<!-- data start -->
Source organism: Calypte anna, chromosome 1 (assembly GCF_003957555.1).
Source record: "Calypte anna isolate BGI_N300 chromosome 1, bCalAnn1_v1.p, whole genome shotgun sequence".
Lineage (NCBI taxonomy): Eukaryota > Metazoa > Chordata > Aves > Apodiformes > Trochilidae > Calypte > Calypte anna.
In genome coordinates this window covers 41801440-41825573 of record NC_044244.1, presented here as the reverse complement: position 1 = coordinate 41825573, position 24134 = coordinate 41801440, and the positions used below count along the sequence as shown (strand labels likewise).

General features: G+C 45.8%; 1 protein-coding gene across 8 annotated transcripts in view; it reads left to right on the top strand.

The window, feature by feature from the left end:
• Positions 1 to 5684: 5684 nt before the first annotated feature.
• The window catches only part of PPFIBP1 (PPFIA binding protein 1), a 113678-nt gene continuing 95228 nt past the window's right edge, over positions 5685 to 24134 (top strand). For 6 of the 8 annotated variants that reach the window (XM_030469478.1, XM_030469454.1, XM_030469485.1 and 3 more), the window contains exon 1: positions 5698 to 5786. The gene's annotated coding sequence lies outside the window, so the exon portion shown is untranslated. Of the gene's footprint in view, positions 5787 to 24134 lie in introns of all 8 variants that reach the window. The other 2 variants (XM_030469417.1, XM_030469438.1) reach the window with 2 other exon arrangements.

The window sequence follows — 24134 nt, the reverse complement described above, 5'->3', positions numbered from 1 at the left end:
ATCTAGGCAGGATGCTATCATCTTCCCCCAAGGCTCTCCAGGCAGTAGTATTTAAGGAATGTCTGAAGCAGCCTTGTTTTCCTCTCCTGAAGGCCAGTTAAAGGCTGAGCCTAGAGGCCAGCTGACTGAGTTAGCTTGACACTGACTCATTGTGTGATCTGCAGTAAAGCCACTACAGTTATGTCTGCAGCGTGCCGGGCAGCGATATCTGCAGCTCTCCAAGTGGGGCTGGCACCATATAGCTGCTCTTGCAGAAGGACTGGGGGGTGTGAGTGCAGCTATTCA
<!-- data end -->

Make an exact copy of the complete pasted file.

Source organism: Calypte anna, chromosome 1 (assembly GCF_003957555.1).
Source record: "Calypte anna isolate BGI_N300 chromosome 1, bCalAnn1_v1.p, whole genome shotgun sequence".
Lineage (NCBI taxonomy): Eukaryota > Metazoa > Chordata > Aves > Apodiformes > Trochilidae > Calypte > Calypte anna.
In genome coordinates this window covers 41801440-41825573 of record NC_044244.1, presented here as the reverse complement: position 1 = coordinate 41825573, position 24134 = coordinate 41801440, and the positions used below count along the sequence as shown (strand labels likewise).

General features: G+C 45.8%; 1 protein-coding gene across 8 annotated transcripts in view; it reads left to right on the top strand.

The window, feature by feature from the left end:
• Positions 1 to 5684: 5684 nt before the first annotated feature.
• The window catches only part of PPFIBP1 (PPFIA binding protein 1), a 113678-nt gene continuing 95228 nt past the window's right edge, over positions 5685 to 24134 (top strand). For 6 of the 8 annotated variants that reach the window (XM_030469478.1, XM_030469454.1, XM_030469485.1 and 3 more), the window contains exon 1: positions 5698 to 5786. The gene's annotated coding sequence lies outside the window, so the exon portion shown is untranslated. Of the gene's footprint in view, positions 5787 to 24134 lie in introns of all 8 variants that reach the window. The other 2 variants (XM_030469417.1, XM_030469438.1) reach the window with 2 other exon arrangements.

The window sequence follows — 24134 nt, the reverse complement described above, 5'->3', positions numbered from 1 at the left end:
ATCTAGGCAGGATGCTATCATCTTCCCCCAAGGCTCTCCAGGCAGTAGTATTTAAGGAATGTCTGAAGCAGCCTTGTTTTCCTCTCCTGAAGGCCAGTTAAAGGCTGAGCCTAGAGGCCAGCTGACTGAGTTAGCTTGACACTGACTCATTGTGTGATCTGCAGTAAAGCCACTACAGTTATGTCTGCAGCGTGCCGGGCAGCGATATCTGCAGCTCTCCAAGTGGGGCTGGCACCATATAGCTGCTCTTGCAGAAGGACTGGGGGGTGTGAGTGCAGCTATTCA